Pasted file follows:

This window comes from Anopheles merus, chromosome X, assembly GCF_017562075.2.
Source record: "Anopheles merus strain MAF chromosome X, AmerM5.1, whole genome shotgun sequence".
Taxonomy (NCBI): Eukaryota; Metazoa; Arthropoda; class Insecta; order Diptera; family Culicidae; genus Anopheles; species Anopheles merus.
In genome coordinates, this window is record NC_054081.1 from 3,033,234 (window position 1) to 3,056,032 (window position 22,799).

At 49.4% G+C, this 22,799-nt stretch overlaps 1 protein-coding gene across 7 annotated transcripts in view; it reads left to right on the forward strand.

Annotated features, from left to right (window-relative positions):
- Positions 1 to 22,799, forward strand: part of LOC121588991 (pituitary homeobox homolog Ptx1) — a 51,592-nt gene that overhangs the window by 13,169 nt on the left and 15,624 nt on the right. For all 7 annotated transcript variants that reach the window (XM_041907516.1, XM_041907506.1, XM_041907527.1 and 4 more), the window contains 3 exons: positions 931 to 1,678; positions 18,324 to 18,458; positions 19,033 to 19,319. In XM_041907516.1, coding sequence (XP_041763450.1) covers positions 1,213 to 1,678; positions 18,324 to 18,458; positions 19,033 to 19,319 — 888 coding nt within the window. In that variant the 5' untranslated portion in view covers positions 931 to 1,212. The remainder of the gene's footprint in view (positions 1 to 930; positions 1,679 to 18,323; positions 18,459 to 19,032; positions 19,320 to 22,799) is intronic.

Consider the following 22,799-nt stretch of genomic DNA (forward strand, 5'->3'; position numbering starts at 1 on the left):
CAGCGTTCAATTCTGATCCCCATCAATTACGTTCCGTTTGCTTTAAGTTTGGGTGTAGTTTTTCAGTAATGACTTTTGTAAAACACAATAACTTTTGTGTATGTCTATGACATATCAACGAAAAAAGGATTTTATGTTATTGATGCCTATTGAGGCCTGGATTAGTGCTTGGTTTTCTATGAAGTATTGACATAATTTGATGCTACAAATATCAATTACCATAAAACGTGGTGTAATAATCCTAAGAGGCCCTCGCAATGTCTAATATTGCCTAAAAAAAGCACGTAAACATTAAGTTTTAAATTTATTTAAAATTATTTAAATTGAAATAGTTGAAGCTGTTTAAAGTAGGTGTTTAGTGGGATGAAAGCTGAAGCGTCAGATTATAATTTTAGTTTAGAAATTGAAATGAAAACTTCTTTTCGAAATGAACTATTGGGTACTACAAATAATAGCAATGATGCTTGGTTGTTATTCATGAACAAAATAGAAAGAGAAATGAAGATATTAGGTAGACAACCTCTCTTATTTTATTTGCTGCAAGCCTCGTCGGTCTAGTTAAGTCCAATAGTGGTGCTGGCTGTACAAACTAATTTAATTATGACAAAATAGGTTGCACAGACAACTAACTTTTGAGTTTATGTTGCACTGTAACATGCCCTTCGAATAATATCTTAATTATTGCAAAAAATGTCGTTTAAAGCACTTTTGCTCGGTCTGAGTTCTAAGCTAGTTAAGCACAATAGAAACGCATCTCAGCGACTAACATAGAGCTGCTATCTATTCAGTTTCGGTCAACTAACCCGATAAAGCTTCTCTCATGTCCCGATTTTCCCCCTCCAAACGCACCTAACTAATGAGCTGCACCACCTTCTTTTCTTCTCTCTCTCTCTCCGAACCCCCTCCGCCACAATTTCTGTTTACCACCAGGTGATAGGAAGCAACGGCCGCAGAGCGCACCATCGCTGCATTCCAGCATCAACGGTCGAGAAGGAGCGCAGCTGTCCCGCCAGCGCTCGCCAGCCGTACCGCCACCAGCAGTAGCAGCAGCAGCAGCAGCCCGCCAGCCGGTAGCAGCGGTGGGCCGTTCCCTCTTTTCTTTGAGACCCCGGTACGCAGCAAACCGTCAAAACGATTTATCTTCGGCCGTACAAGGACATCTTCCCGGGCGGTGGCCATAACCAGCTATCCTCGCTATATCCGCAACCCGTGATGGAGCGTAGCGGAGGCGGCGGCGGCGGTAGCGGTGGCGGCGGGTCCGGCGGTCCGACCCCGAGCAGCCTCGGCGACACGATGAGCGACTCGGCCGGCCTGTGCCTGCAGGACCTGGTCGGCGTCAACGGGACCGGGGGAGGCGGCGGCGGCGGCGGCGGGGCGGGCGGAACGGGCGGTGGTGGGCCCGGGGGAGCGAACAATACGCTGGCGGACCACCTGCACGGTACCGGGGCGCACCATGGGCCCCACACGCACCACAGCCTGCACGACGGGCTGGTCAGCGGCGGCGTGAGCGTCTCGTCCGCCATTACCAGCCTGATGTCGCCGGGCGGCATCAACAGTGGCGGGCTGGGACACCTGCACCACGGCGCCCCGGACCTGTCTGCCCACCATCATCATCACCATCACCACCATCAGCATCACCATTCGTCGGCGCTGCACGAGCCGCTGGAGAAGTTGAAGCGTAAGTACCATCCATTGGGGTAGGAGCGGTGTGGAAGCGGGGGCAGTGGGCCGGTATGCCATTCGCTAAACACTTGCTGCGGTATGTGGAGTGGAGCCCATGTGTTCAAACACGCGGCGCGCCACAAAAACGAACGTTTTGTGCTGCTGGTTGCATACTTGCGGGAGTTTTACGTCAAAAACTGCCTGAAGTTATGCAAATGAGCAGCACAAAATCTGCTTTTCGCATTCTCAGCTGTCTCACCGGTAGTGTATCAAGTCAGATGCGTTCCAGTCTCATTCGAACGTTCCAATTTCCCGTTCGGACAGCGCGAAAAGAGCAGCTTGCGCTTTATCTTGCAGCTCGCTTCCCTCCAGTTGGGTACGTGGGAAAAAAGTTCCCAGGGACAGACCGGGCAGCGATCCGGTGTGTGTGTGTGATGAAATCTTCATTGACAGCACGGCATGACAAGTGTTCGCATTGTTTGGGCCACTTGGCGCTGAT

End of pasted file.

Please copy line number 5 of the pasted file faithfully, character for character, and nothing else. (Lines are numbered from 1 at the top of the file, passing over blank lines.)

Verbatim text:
At 49.4% G+C, this 22,799-nt stretch overlaps 1 protein-coding gene across 7 annotated transcripts in view; it reads left to right on the forward strand.